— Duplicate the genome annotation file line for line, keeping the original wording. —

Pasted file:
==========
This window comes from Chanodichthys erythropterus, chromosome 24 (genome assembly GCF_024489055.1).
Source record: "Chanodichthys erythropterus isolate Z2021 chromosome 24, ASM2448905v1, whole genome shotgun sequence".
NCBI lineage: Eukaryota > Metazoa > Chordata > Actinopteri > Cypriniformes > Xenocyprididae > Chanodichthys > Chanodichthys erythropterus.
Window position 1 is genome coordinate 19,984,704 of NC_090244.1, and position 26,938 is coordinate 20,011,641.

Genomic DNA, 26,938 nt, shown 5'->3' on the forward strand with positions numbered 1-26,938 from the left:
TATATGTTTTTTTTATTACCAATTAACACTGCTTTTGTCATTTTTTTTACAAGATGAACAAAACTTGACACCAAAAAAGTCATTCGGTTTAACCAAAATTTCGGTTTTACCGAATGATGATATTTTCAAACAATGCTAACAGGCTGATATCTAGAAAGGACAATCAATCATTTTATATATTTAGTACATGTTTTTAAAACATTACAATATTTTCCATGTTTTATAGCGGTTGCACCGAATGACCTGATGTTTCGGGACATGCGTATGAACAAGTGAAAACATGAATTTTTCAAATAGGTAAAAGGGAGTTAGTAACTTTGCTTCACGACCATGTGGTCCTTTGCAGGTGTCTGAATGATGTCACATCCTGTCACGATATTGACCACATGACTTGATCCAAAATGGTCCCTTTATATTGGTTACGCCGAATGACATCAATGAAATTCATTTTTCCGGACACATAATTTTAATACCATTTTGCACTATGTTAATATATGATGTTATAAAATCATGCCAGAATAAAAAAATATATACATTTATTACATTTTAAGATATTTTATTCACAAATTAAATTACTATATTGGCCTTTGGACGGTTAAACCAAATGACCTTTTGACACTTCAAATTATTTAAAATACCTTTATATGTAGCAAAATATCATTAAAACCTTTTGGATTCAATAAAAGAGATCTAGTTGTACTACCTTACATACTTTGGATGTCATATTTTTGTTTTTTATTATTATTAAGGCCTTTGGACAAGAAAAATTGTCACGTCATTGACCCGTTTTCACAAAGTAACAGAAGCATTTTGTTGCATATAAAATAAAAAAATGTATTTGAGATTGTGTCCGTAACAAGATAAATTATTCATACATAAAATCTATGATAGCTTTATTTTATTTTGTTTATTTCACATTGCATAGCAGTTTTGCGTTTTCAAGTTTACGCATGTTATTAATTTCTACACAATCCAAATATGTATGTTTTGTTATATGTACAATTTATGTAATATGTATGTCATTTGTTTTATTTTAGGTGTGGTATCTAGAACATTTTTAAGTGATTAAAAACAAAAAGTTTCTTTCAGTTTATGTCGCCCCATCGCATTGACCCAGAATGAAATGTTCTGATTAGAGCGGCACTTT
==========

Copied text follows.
This window comes from Chanodichthys erythropterus, chromosome 24 (genome assembly GCF_024489055.1).
Source record: "Chanodichthys erythropterus isolate Z2021 chromosome 24, ASM2448905v1, whole genome shotgun sequence".
NCBI lineage: Eukaryota > Metazoa > Chordata > Actinopteri > Cypriniformes > Xenocyprididae > Chanodichthys > Chanodichthys erythropterus.
Window position 1 is genome coordinate 19,984,704 of NC_090244.1, and position 26,938 is coordinate 20,011,641.

Genomic DNA, 26,938 nt, shown 5'->3' on the forward strand with positions numbered 1-26,938 from the left:
TATATGTTTTTTTTATTACCAATTAACACTGCTTTTGTCATTTTTTTTACAAGATGAACAAAACTTGACACCAAAAAAGTCATTCGGTTTAACCAAAATTTCGGTTTTACCGAATGATGATATTTTCAAACAATGCTAACAGGCTGATATCTAGAAAGGACAATCAATCATTTTATATATTTAGTACATGTTTTTAAAACATTACAATATTTTCCATGTTTTATAGCGGTTGCACCGAATGACCTGATGTTTCGGGACATGCGTATGAACAAGTGAAAACATGAATTTTTCAAATAGGTAAAAGGGAGTTAGTAACTTTGCTTCACGACCATGTGGTCCTTTGCAGGTGTCTGAATGATGTCACATCCTGTCACGATATTGACCACATGACTTGATCCAAAATGGTCCCTTTATATTGGTTACGCCGAATGACATCAATGAAATTCATTTTTCCGGACACATAATTTTAATACCATTTTGCACTATGTTAATATATGATGTTATAAAATCATGCCAGAATAAAAAAATATATACATTTATTACATTTTAAGATATTTTATTCACAAATTAAATTACTATATTGGCCTTTGGACGGTTAAACCAAATGACCTTTTGACACTTCAAATTATTTAAAATACCTTTATATGTAGCAAAATATCATTAAAACCTTTTGGATTCAATAAAAGAGATCTAGTTGTACTACCTTACATACTTTGGATGTCATATTTTTGTTTTTTATTATTATTAAGGCCTTTGGACAAGAAAAATTGTCACGTCATTGACCCGTTTTCACAAAGTAACAGAAGCATTTTGTTGCATATAAAATAAAAAAATGTATTTGAGATTGTGTCCGTAACAAGATAAATTATTCATACATAAAATCTATGATAGCTTTATTTTATTTTGTTTATTTCACATTGCATAGCAGTTTTGCGTTTTCAAGTTTACGCATGTTATTAATTTCTACACAATCCAAATATGTATGTTTTGTTATATGTACAATTTATGTAATATGTATGTCATTTGTTTTATTTTAGGTGTGGTATCTAGAACATTTTTAAGTGATTAAAAACAAAAAGTTTCTTTCAGTTTATGTCGCCCCATCGCATTGACCCAGAATGAAATGTTCTGATTAGAGCGGCACTTT